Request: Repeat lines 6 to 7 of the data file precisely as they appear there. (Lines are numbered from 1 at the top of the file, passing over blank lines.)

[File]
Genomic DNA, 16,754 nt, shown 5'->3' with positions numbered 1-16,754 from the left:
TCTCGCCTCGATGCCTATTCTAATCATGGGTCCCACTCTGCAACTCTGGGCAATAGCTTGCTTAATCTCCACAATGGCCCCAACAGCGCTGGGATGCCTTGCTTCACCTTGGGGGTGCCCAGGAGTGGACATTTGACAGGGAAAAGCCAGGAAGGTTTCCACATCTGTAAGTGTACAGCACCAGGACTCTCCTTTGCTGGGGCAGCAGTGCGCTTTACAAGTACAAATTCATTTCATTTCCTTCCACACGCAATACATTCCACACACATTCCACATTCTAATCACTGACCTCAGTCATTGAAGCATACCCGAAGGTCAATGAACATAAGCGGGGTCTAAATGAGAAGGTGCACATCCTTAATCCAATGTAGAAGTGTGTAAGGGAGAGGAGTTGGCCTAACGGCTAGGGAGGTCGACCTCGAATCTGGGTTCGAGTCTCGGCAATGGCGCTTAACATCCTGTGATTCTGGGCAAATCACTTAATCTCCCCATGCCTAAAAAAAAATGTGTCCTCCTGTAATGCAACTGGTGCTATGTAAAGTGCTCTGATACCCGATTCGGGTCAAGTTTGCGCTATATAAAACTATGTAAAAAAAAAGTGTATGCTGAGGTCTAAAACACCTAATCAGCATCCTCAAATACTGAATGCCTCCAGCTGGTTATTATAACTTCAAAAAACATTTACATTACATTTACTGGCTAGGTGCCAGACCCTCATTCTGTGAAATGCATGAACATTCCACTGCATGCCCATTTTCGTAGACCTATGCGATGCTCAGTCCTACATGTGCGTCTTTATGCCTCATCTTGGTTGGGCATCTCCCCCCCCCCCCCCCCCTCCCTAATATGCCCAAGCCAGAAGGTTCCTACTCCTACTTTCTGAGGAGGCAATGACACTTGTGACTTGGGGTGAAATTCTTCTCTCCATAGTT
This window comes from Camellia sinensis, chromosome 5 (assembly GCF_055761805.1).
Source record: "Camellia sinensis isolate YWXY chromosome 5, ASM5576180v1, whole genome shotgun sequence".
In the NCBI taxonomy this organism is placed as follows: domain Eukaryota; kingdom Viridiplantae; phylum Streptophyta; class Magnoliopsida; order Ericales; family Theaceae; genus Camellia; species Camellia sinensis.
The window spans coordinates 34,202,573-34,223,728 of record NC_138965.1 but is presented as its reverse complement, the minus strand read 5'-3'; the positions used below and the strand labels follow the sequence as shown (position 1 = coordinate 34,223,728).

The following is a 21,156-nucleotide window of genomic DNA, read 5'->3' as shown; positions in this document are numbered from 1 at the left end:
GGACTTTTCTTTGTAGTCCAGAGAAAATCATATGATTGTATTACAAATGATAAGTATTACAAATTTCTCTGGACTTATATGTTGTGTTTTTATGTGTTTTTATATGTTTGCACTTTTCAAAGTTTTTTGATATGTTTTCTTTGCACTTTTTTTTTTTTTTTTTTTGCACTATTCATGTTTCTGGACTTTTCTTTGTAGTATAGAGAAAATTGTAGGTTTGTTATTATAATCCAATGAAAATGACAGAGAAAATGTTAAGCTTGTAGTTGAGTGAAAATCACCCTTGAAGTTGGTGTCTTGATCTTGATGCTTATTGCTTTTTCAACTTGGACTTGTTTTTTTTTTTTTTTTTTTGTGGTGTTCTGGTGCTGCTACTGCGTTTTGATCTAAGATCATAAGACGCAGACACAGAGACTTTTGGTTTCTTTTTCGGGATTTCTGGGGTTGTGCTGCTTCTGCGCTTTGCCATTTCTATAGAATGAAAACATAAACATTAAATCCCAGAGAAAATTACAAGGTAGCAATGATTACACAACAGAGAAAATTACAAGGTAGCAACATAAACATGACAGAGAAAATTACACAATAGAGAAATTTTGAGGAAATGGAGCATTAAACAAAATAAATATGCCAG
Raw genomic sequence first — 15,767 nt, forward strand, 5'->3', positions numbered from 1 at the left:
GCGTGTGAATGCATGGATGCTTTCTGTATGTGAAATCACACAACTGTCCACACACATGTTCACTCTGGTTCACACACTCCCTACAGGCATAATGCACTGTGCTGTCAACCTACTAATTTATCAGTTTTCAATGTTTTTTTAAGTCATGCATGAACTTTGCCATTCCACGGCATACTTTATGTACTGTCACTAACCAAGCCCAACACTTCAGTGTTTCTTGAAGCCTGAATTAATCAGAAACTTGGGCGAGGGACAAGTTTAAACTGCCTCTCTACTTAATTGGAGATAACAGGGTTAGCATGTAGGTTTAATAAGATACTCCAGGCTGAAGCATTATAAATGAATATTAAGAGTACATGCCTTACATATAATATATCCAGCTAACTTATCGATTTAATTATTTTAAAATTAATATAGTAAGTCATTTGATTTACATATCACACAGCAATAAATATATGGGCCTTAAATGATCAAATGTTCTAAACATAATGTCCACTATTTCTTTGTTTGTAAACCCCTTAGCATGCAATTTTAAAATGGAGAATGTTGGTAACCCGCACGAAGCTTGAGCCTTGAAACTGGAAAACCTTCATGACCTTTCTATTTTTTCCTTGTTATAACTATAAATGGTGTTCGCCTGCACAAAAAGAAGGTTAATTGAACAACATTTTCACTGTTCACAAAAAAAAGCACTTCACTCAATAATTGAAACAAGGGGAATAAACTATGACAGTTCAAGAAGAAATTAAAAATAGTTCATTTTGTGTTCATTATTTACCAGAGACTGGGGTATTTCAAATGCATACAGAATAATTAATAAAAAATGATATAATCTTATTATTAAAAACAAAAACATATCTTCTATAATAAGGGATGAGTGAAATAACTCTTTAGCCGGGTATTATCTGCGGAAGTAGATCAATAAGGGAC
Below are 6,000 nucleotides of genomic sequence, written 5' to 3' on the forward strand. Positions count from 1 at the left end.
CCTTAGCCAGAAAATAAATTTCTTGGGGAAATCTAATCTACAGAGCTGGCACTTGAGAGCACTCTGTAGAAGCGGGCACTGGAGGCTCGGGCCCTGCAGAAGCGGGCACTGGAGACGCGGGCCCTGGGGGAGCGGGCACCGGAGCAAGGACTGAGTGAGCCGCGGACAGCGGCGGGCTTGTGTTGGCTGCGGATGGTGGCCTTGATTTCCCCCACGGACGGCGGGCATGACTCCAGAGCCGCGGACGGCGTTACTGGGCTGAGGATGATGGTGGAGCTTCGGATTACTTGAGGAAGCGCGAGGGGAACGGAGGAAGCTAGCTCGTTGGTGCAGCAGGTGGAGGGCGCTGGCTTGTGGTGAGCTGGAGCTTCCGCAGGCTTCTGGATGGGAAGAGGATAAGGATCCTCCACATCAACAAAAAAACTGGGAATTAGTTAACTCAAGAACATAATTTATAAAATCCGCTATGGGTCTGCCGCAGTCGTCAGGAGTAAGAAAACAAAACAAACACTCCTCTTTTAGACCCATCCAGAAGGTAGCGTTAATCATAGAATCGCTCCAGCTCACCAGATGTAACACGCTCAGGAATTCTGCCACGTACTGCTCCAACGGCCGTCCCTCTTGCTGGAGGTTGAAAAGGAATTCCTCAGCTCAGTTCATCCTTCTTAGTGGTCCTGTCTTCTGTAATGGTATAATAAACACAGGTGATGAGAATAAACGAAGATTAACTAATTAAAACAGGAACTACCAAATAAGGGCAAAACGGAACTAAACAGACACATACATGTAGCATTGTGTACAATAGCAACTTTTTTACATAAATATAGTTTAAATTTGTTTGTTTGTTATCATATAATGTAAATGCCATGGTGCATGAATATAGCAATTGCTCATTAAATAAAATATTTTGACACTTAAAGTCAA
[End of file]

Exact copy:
The window spans coordinates 34,202,573-34,223,728 of record NC_138965.1 but is presented as its reverse complement, the minus strand read 5'-3'; the positions used below and the strand labels follow the sequence as shown (position 1 = coordinate 34,223,728).

The following is a 21,156-nucleotide window of genomic DNA, read 5'->3' as shown; positions in this document are numbered from 1 at the left end: